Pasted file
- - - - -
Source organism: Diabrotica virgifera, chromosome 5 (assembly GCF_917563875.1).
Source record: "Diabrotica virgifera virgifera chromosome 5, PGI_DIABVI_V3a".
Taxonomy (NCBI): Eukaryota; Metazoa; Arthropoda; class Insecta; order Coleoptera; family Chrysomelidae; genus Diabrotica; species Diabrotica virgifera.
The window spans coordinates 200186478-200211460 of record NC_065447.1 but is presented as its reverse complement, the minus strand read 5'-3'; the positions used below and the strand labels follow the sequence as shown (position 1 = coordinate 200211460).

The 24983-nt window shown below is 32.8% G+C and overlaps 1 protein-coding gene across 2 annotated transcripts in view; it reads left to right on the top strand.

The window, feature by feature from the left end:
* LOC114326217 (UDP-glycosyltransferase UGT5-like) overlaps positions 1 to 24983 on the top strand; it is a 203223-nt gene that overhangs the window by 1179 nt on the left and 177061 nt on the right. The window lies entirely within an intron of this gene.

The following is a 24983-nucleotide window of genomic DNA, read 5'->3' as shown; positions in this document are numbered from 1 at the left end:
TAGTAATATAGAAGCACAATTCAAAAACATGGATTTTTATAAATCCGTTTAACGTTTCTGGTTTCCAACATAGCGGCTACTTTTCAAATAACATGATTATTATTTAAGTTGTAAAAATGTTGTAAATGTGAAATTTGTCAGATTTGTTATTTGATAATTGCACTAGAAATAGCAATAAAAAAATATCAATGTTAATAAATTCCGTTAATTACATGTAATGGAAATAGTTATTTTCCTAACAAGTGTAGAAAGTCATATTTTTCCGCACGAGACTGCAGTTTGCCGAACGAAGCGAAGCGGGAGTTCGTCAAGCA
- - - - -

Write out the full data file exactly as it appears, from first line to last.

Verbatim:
Source organism: Diabrotica virgifera, chromosome 5 (assembly GCF_917563875.1).
Source record: "Diabrotica virgifera virgifera chromosome 5, PGI_DIABVI_V3a".
Taxonomy (NCBI): Eukaryota; Metazoa; Arthropoda; class Insecta; order Coleoptera; family Chrysomelidae; genus Diabrotica; species Diabrotica virgifera.
The window spans coordinates 200186478-200211460 of record NC_065447.1 but is presented as its reverse complement, the minus strand read 5'-3'; the positions used below and the strand labels follow the sequence as shown (position 1 = coordinate 200211460).

The 24983-nt window shown below is 32.8% G+C and overlaps 1 protein-coding gene across 2 annotated transcripts in view; it reads left to right on the top strand.

The window, feature by feature from the left end:
* LOC114326217 (UDP-glycosyltransferase UGT5-like) overlaps positions 1 to 24983 on the top strand; it is a 203223-nt gene that overhangs the window by 1179 nt on the left and 177061 nt on the right. The window lies entirely within an intron of this gene.

The following is a 24983-nucleotide window of genomic DNA, read 5'->3' as shown; positions in this document are numbered from 1 at the left end:
TAGTAATATAGAAGCACAATTCAAAAACATGGATTTTTATAAATCCGTTTAACGTTTCTGGTTTCCAACATAGCGGCTACTTTTCAAATAACATGATTATTATTTAAGTTGTAAAAATGTTGTAAATGTGAAATTTGTCAGATTTGTTATTTGATAATTGCACTAGAAATAGCAATAAAAAAATATCAATGTTAATAAATTCCGTTAATTACATGTAATGGAAATAGTTATTTTCCTAACAAGTGTAGAAAGTCATATTTTTCCGCACGAGACTGCAGTTTGCCGAACGAAGCGAAGCGGGAGTTCGTCAAGCA